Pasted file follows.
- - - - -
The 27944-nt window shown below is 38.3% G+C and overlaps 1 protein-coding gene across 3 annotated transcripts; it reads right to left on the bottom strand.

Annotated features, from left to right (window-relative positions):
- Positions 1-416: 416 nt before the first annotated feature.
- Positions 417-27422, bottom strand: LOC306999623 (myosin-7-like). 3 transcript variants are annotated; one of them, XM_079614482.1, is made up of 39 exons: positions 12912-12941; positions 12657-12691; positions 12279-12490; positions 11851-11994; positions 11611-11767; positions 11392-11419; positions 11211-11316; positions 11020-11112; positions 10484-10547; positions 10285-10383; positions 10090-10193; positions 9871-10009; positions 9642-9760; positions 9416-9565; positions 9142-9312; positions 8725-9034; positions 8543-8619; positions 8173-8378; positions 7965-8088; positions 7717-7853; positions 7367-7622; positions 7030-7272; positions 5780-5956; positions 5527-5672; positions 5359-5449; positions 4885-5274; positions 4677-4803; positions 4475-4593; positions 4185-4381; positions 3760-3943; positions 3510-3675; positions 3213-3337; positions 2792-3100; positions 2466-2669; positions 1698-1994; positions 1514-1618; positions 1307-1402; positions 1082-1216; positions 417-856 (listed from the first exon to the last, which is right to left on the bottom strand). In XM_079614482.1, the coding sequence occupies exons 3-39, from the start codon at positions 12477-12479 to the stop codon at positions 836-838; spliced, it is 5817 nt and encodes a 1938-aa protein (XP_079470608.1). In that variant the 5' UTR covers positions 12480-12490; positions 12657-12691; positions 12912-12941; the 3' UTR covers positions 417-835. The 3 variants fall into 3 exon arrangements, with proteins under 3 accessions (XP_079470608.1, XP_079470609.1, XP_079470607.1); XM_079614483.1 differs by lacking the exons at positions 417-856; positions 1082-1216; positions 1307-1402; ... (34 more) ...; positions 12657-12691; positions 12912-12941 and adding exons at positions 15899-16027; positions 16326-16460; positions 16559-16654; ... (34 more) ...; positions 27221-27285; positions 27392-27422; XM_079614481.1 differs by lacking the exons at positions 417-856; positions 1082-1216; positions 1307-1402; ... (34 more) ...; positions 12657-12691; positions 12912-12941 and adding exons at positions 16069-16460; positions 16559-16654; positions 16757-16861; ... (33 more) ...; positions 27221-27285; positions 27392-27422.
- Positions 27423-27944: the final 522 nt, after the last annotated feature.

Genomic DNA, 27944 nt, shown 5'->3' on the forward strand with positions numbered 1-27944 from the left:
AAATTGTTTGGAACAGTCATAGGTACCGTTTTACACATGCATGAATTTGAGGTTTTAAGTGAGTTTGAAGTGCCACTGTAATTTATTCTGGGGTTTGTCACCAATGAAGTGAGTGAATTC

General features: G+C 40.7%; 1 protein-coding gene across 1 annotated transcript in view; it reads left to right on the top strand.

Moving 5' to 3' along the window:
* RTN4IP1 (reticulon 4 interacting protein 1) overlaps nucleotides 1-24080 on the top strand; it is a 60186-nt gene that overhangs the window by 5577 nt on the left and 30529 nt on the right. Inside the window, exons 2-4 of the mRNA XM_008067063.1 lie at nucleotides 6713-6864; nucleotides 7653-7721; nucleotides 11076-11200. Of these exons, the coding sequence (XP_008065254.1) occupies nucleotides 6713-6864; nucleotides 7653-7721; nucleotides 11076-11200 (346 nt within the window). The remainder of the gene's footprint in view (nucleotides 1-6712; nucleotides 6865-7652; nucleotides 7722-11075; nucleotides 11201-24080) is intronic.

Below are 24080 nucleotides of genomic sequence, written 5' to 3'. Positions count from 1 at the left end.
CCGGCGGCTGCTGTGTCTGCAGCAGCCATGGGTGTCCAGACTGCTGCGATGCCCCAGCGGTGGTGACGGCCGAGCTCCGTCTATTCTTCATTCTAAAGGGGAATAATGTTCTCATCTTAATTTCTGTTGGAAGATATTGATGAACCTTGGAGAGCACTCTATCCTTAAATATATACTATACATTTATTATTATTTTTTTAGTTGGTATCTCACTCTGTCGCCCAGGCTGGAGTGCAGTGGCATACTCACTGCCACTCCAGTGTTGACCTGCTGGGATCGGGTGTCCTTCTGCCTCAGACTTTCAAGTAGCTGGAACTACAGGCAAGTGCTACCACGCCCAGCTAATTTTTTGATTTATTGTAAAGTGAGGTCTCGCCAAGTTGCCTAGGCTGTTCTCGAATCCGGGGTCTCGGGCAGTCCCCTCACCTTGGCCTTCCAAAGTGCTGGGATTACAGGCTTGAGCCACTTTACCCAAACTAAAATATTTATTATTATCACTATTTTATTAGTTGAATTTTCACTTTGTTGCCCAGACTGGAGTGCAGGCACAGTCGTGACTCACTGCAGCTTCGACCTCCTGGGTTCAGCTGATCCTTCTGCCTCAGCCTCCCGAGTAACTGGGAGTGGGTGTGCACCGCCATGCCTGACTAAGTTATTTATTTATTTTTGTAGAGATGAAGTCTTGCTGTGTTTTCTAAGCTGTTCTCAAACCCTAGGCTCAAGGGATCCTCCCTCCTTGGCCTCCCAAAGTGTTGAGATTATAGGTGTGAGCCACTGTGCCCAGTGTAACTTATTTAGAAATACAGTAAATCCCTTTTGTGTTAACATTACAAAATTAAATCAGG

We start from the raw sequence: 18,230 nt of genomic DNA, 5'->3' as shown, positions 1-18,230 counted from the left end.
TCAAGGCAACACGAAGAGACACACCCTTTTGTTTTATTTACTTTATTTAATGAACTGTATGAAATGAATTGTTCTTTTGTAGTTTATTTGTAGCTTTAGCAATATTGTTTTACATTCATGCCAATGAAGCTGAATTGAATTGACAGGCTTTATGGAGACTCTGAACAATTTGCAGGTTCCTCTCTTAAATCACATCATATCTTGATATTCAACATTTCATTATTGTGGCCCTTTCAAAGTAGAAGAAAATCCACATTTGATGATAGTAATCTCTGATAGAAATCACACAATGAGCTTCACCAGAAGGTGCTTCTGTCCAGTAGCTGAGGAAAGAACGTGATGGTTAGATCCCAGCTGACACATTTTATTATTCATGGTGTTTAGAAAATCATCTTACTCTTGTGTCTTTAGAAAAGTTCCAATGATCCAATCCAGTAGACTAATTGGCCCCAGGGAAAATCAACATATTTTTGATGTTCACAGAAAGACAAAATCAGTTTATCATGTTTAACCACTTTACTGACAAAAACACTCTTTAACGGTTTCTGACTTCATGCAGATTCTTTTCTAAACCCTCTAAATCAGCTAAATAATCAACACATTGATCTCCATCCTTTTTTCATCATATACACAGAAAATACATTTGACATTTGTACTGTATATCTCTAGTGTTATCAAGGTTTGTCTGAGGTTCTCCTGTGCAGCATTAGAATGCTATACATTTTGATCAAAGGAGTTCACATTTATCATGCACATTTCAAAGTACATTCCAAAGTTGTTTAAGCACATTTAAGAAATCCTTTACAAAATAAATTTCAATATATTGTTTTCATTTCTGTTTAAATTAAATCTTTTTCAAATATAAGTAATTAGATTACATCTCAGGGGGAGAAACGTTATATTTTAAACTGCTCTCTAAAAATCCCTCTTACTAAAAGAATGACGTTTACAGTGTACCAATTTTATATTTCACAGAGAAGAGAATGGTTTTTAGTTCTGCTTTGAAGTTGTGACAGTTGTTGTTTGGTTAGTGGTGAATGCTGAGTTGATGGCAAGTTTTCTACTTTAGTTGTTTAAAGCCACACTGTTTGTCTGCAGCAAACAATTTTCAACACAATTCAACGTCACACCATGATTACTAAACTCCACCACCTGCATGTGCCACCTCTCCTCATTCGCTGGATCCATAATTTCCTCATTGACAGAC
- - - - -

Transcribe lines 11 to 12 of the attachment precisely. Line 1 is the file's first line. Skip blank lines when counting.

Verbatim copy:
Below are 24080 nucleotides of genomic sequence, written 5' to 3'. Positions count from 1 at the left end.
CCGGCGGCTGCTGTGTCTGCAGCAGCCATGGGTGTCCAGACTGCTGCGATGCCCCAGCGGTGGTGACGGCCGAGCTCCGTCTATTCTTCATTCTAAAGGGGAATAATGTTCTCATCTTAATTTCTGTTGGAAGATATTGATGAACCTTGGAGAGCACTCTATCCTTAAATATATACTATACATTTATTATTATTTTTTTAGTTGGTATCTCACTCTGTCGCCCAGGCTGGAGTGCAGTGGCATACTCACTGCCACTCCAGTGTTGACCTGCTGGGATCGGGTGTCCTTCTGCCTCAGACTTTCAAGTAGCTGGAACTACAGGCAAGTGCTACCACGCCCAGCTAATTTTTTGATTTATTGTAAAGTGAGGTCTCGCCAAGTTGCCTAGGCTGTTCTCGAATCCGGGGTCTCGGGCAGTCCCCTCACCTTGGCCTTCCAAAGTGCTGGGATTACAGGCTTGAGCCACTTTACCCAAACTAAAATATTTATTATTATCACTATTTTATTAGTTGAATTTTCACTTTGTTGCCCAGACTGGAGTGCAGGCACAGTCGTGACTCACTGCAGCTTCGACCTCCTGGGTTCAGCTGATCCTTCTGCCTCAGCCTCCCGAGTAACTGGGAGTGGGTGTGCACCGCCATGCCTGACTAAGTTATTTATTTATTTTTGTAGAGATGAAGTCTTGCTGTGTTTTCTAAGCTGTTCTCAAACCCTAGGCTCAAGGGATCCTCCCTCCTTGGCCTCCCAAAGTGTTGAGATTATAGGTGTGAGCCACTGTGCCCAGTGTAACTTATTTAGAAATACAGTAAATCCCTTTTGTGTTAACATTACAAAATTAAATCAGG